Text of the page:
Anomaly-based detection: Many IPS systems maintain a database of known attack patterns called signatures, which they look for in data packets. When a data packet matches a signature, the IPS detects it as a potential threat and takes action accordingly. This could involve blocking users, resetting network connections, or even terminating the connection altogether.
Application awareness: NGFWs can understand applications more granularly than just port and protocol, which allows them to enforce specific policies for those particular application behaviors. This can prevent malware from avoiding detection by using non-standard ports to bypass the firewall.
Simplified management: Most NGFWs provide unified management platforms that allow IT teams to monitor, configure, and update their security policies from a single interface. This streamlines security management, reduces complexity and improves efficiency.
Many NGFWs can also inspect SSL/TLS encrypted data traffic, enabling them to identify potential threats hiding in encrypted packets that may otherwise bypass traditional security measures. This feature allows organizations to proactively apply additional security measures like sandboxing and machine learning to stop unknown threats.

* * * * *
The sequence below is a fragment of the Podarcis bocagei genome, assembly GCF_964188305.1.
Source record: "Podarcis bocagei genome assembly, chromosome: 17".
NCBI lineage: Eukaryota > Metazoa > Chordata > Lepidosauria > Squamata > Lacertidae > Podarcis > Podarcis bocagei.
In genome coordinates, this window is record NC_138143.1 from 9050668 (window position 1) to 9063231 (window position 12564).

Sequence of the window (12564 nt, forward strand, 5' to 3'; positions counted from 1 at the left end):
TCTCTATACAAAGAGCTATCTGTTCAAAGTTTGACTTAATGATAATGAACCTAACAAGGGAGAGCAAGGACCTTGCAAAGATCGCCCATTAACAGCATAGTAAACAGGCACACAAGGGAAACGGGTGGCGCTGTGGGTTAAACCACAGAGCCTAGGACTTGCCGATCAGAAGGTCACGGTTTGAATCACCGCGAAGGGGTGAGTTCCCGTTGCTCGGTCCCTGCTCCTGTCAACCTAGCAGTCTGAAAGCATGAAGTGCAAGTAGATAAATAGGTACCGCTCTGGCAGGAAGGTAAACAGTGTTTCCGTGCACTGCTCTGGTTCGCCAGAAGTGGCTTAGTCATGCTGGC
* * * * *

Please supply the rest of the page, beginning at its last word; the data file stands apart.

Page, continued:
Application-level protection is an essential feature of NGFWs that goes beyond standard stateful inspection by providing granular context about what is running on the network and what rules are applicable. This enables organizations to enforce fine control over applications and limit bandwidth for risky ones. It also helps protect against threats not based on ports, protocols, or IP addresses, which are common in many hacking attempts.
NGFWs can analyze traffic at higher-order OSI communication layers, such as layer 7, to identify what type of data the packets contain. This allows granular rules to be applied, such as blocking or allowing, based on the context of what is being used, which can be much more effective than protection based solely on ports, protocols, and IP addresses. This is a crucial capability of NGFWs and a component of DPI.